Gratitude in Finland: Revisiting Camp Corona

Revisiting Camp Corona: The other day Katie and I went downtown because she needed a haircut. There were a lot of people out, enjoying the nice weather as one does during summertime in Finland. I hung out in a coffee shop and got some work done while she was visiting with the nice Thai lady that does her hair. Afterwards we considered getting lunch, but decided against it because we’re trying to save money. We compromised on getting ice cream, so we stood in line at the stand outside the department store. Ever the traditionalist, I got a chocolate-and-vanilla soft serve in a cone. Katie got a scoop of mango-passionfruit sorbet in a cup.

Are we insane, going out among people in the middle of a global pandemic? Why would we do such a thing? Well, the reason is in the following chart:

I’m writing this on Friday, 17 July, so by the time you’re reading this the data is already at least one day out of date. I don’t think it’s going to matter much. The last day that I reported numbers for Central Finland was 16 May, when they’d just announced plans to reopen the country. There were 130 cases in this district at that time. Two months later, that number has risen to… 137 cases. Yes. Only 7 new cases in over 60 days.

This is not to say that precautions aren’t being taken. When Katie got her haircut, her stylist was wearing a mask and gloves. She does in the back and puts on a fresh mask and gloves for each client. The apron she put around Katie’s neck was disposable, a new one for each client, and disposed of in a very particular manner. There is a lot of cleaning between clients.

A lot of things are still closed or cancelled. All of the major music festivals were scrapped early on. The Rally isn’t happening. Some people are still grumbling, but they’re also a lot more understanding about the necessity of it.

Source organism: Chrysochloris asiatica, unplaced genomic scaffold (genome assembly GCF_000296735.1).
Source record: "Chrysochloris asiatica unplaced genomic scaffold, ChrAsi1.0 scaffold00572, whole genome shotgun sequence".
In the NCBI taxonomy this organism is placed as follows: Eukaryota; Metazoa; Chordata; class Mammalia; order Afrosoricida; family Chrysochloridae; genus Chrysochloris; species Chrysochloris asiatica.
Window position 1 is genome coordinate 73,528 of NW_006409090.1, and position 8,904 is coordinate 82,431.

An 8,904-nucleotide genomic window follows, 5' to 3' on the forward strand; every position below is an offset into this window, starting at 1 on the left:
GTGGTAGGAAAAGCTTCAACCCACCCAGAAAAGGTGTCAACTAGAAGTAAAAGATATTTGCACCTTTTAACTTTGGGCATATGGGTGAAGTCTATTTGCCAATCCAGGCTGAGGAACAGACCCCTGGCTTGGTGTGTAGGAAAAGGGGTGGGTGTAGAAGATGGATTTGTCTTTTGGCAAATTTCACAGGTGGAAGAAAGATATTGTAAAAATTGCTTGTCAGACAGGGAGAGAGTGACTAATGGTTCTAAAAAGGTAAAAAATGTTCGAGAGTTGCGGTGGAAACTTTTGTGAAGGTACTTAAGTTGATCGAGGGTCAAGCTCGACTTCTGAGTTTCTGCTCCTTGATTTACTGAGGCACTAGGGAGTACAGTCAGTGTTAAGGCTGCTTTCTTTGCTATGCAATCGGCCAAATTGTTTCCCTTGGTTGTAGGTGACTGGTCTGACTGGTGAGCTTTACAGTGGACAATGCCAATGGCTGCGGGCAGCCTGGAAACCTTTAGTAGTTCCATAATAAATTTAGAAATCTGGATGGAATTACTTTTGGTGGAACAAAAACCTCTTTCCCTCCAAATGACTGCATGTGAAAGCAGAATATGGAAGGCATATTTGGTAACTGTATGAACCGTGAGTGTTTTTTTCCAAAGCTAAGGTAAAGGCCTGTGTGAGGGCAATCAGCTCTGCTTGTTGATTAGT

While no one is wearing masks, everyone is social distancing. This is pretty normal behaviors for Finns, though. The joke is that you stand no closer than arm’s length plus the length of your knife. There is hand sanitizer everywhere, in motion-sensor pumps so you never need to touch anything, just put your hands underneath and it delivers a squirt. Cashiers are behind plexiglass and wear masks. Anyone working with food is wearing a mask and gloves.

Schools will be reopening at all levels, yes. But they will so so with heavy precautions. Those will include some continued distance learning, and smaller class sizes.

There is a lot of testing. More testing isn’t resulting in more cases. It’s resulting in fewer cases. Because it allows for contact tracing, and effective quarantine, and reflects that this situation is being handled well. The reason there are only 7 new cases here isn’t because they’ve stopped testing. It’s because they continue to test aggressively.

Compare and contrast this with the United States, and I really can’t explain what the hell is wrong with Americans. Katie and I voluntarily wore masks early on, and stayed inside for weeks at a time, and exercised an abundance of caution. Now we are the opposite of oppressed. We’ve got all the haircut and ice cream.

Revisiting Camp Corona

Widget not in any sidebars


Published by

2 Replies to “Gratitude in Finland: Revisiting Camp Corona

  1. Here are a few possible detection solutions for the coronavirus.

    Cancer sniffing dogs trained for the job (BBC reported this idea, too)

    General viral detection from waste water (already used to monitor drug usage both recreational and otherwise, also reported all over the world)

    Finally a cheap 2min breathaliser which is being deployed to US as we speak (Finnish hightech innovation, sounds promising if you ask me). Let’s hope this one pans out.

    There was one company producing (in a week) a very efficient sounding software for tracing the possible carriers but I didn’t include it here as the text was in Finnish. Not bad for degenerate treehuggers and socialists, eh? Then again Trump & co doesn’t appear to appreciate testing…

    Maybe you could make this into your own post and not include me giving this information as this sounds a bit like blowing horn for Finland.

Comments are closed.